Among some of her controversies in this area, Gabbard met with Syrian President Bashar al-Assad in 2017 and concluded that he was "not the enemy of the United States." However, as a presidential candidate, she has since taken a stronger stance against Assad, claiming he is a "brutal dictator."
Gabbard is for decriminalizing marijuana and reducing mass incarceration and has co-sponsored a variety of legislation to combat these issues. She also believes that an important factor in tackling criminal justice is to address the systemic racism that disproportionately imprisons African American men.
Aligned with fellow presidential candidate Sanders' "Medicare for All" plan, Gabbard is a proponent of universal healthcare and for lowering drug costs.
Although Gabbard has expressed her support for the Green New Deal, she has also pointed out that some of its policy proposals need further clarification.
In 2015, Gabbard introduced a bill that would ban fracking, end fossil fuel subsidies and require the United States to obtain 100% of its electricity through clean energy sources by 2035.
While Gabbard supports immigration reform and President Barack Obama's DACA program, she has run into controversy after she voted with Republicans on a bill that would require "extreme vetting" on Syrian and Iraqi refugees who want to enter the United States.
Although Gabbard has earned just a little over 1 percent of the presidential primary vote in recent polls, she drew a lot of attention during the first set of 2020 Democratic presidential primary debates and was one of the most googled candidates.
During the second debate in July 2019, Gabbard attacked Senator Kamala Harris' record as a prosecutor in California, saying Harris should apologize to those who "suffered under your reign." In response, Harris later jabbed back at Gabbard, bringing up her low numbers in the polls, and also telling CNN's Anderson Cooper: "Listen, I think that this coming from someone who has been an apologist for an individual, Assad, who has murdered the people of his country like cockroaches. She has embraced and been an apologist for him in the way she refuses to call him a war criminal. I can only take what she says and her opinion so seriously, so I'm prepared to move on."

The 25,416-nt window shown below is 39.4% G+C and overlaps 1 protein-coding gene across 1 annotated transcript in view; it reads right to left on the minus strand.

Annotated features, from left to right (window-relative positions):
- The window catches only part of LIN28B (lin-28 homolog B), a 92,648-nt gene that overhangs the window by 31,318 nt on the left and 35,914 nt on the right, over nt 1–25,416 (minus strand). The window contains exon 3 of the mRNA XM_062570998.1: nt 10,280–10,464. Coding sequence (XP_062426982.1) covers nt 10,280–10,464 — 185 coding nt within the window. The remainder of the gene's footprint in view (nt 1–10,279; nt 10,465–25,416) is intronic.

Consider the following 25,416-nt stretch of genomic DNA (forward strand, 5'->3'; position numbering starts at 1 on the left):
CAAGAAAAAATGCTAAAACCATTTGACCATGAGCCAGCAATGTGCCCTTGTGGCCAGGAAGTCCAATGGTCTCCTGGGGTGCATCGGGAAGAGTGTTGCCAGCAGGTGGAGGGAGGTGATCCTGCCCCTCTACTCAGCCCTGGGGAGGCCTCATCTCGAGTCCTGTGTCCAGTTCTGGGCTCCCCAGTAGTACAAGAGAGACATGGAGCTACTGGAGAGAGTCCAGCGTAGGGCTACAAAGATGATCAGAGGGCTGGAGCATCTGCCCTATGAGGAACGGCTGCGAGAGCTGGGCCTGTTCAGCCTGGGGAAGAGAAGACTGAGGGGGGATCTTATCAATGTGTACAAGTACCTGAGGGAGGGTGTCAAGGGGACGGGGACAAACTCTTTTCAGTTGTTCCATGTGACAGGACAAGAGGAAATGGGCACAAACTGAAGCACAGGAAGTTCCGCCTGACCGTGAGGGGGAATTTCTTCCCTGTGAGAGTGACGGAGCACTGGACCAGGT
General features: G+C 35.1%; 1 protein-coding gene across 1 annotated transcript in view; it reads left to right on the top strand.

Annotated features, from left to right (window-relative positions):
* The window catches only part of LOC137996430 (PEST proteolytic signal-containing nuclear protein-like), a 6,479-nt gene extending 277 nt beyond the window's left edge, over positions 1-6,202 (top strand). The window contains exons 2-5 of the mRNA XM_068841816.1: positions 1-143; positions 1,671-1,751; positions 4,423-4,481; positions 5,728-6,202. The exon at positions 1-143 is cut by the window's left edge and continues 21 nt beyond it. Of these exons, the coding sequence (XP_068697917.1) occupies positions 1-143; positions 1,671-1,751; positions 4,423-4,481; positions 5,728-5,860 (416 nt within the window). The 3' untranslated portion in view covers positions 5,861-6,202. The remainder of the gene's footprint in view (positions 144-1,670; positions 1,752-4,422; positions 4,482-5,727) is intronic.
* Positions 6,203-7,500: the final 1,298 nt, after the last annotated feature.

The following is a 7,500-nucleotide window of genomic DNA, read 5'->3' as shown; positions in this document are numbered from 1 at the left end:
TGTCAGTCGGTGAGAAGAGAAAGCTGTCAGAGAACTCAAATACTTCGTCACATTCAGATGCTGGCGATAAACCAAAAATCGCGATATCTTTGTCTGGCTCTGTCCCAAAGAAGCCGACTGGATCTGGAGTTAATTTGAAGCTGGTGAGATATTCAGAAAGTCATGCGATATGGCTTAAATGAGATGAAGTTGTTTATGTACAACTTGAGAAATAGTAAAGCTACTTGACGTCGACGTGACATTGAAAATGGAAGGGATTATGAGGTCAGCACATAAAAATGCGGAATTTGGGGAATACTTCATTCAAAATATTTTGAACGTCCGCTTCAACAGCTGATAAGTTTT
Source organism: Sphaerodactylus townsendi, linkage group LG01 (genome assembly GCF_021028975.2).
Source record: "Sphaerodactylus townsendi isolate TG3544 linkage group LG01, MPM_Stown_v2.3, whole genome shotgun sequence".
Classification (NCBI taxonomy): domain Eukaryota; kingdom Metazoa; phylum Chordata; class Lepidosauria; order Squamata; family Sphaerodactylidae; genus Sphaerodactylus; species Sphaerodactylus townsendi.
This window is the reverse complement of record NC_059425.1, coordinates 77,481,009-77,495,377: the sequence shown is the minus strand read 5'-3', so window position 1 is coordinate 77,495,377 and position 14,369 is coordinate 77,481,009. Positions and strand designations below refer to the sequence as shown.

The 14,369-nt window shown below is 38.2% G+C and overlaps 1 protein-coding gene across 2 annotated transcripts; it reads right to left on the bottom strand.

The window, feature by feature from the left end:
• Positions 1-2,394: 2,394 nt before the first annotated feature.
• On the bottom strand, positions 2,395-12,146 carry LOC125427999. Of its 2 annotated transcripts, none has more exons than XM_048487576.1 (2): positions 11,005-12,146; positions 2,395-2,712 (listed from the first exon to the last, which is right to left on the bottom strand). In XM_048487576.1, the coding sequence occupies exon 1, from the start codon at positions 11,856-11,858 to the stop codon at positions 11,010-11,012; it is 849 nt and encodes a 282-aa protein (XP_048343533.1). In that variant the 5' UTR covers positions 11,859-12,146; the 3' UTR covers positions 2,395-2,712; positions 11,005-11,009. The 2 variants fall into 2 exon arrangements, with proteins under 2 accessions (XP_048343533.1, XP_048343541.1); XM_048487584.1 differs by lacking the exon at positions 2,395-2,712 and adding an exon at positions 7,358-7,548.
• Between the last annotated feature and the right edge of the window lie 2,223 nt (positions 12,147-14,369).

Although Gabbard initially threatened to not appear at the fourth debate, saying it was "rigged," she ultimately agreed to attend but not without eviscerating the media. "Just two days ago, The New York Times put out an article saying that I'm a Russian asset and an Assad apologist and all these different smears," Gabbard said on stage. "This morning, a CNN commentator said on national television that I'm an asset of Russia. Completely despicable."
Gabbard attributed the attacks to her anti-interventionist foreign policy.
Hillary Clinton Controversy
During a podcast interview in October 2019, Clinton had suggested that the Republicans were grooming a third party candidate with the implication that it was Gabbard. (Gabbard has made many appearances on Fox News.) Outraged by Clinton's remarks, Gabbard hit back by tweeting that the former 2016 presidential candidate is “the queen of warmongers” and the “personification of the rot that has sickened the Democratic Party for so long.”
In January 2020, Gabbard filed a defamation lawsuit against Clinton in the U.S. District Court for the Southern District of New York. Seeking $50 million in damages, the presidential candidate claimed that Clinton had "carelessly and recklessly impugned" her reputation and intentionally damaged her campaign.
Gabbard was married to Eduardo Tamayo from 2002 to 2006. In 2015, she married cinematographer Abraham Williams in a Vedic ceremony.